Red Green Refactor

Message in a Bottle - A Simple Clojure App

#clojure

The Social Network for Deserted Islanders

I've been spending time learning Clojure lately, and I wanted to build a super simple web application to put my learning to use. Message in a Bottle is a fake social network for people stranded on deserted islands. It allows them to read and send messages to other stranded people. Messages are at the mercy of the wind and waves so you'll never know who will get your message or what you will receive. But that's part of the fun!

People stranded on deserted islands aren't lucky enough to have access to the social networks you and I use and enjoy every day. How can they waste hours of their day scrolling through timelines or experience extreme jealousy at that new rainwater collector their friend built? Message in a Bottle is the answer.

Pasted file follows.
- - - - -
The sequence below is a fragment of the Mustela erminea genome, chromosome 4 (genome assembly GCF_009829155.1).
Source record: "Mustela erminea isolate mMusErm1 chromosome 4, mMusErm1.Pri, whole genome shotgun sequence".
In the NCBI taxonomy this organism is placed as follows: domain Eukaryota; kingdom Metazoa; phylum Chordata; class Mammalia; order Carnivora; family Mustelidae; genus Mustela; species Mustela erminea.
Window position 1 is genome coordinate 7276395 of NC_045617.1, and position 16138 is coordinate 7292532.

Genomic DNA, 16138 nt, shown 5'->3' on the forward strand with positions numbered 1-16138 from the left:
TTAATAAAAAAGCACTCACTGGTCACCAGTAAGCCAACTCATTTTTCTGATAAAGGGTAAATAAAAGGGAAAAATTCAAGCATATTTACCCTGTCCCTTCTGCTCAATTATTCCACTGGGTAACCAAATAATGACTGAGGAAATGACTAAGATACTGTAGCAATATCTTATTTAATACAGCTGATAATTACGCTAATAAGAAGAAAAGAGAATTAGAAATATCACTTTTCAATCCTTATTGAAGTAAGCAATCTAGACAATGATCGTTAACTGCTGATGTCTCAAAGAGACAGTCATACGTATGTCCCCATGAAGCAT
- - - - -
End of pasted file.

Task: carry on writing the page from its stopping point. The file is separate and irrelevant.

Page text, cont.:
In this post, I'll dive into how I built the app and what I learned. If you'd like to check out the app, visit https://message-in-a-bottle-1.herokuapp.com/. My apologies if the performance is slow or the app takes a minute to respond. I'm using the Free level of Heroku which sleeps after 30 minutes of inactivity. Feel free to read and write a few messages! I need to find a way to increase the daily active users of Message in a Bottle before the IPO... 😆

You can find the source code here.

Overview

In order to keep Message in a Bottle simple, I decided to use an MVC-style approach with no client-side code. That way, I could just focus on a simple request-response cycle with a simple form and data store for persisting the messages. Since the messages aren't relational in any way, I decided to persist them using Redis. I've used Redis in the past with JavaScript and C# and generally find it to be a joy to use.